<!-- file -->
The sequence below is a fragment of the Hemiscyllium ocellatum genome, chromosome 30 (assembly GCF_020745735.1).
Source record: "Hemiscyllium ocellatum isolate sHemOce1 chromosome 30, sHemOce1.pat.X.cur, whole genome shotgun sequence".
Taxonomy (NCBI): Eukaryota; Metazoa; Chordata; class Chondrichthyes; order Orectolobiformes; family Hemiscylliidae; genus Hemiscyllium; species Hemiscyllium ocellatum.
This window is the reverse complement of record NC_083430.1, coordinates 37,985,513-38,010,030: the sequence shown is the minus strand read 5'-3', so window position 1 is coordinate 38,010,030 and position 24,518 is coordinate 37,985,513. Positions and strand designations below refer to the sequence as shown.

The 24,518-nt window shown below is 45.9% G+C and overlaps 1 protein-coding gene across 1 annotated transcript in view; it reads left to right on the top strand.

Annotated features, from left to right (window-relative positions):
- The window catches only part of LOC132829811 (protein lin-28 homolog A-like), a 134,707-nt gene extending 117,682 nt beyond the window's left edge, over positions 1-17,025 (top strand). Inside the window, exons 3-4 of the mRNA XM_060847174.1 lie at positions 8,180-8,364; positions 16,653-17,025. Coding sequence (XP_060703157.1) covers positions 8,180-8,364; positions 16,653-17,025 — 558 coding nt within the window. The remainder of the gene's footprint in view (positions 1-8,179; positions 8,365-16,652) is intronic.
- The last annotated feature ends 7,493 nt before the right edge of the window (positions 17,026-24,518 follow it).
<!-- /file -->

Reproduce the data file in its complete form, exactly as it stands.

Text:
The sequence below is a fragment of the Hemiscyllium ocellatum genome, chromosome 30 (assembly GCF_020745735.1).
Source record: "Hemiscyllium ocellatum isolate sHemOce1 chromosome 30, sHemOce1.pat.X.cur, whole genome shotgun sequence".
Taxonomy (NCBI): Eukaryota; Metazoa; Chordata; class Chondrichthyes; order Orectolobiformes; family Hemiscylliidae; genus Hemiscyllium; species Hemiscyllium ocellatum.
This window is the reverse complement of record NC_083430.1, coordinates 37,985,513-38,010,030: the sequence shown is the minus strand read 5'-3', so window position 1 is coordinate 38,010,030 and position 24,518 is coordinate 37,985,513. Positions and strand designations below refer to the sequence as shown.

The 24,518-nt window shown below is 45.9% G+C and overlaps 1 protein-coding gene across 1 annotated transcript in view; it reads left to right on the top strand.

Annotated features, from left to right (window-relative positions):
- The window catches only part of LOC132829811 (protein lin-28 homolog A-like), a 134,707-nt gene extending 117,682 nt beyond the window's left edge, over positions 1-17,025 (top strand). Inside the window, exons 3-4 of the mRNA XM_060847174.1 lie at positions 8,180-8,364; positions 16,653-17,025. Coding sequence (XP_060703157.1) covers positions 8,180-8,364; positions 16,653-17,025 — 558 coding nt within the window. The remainder of the gene's footprint in view (positions 1-8,179; positions 8,365-16,652) is intronic.
- The last annotated feature ends 7,493 nt before the right edge of the window (positions 17,026-24,518 follow it).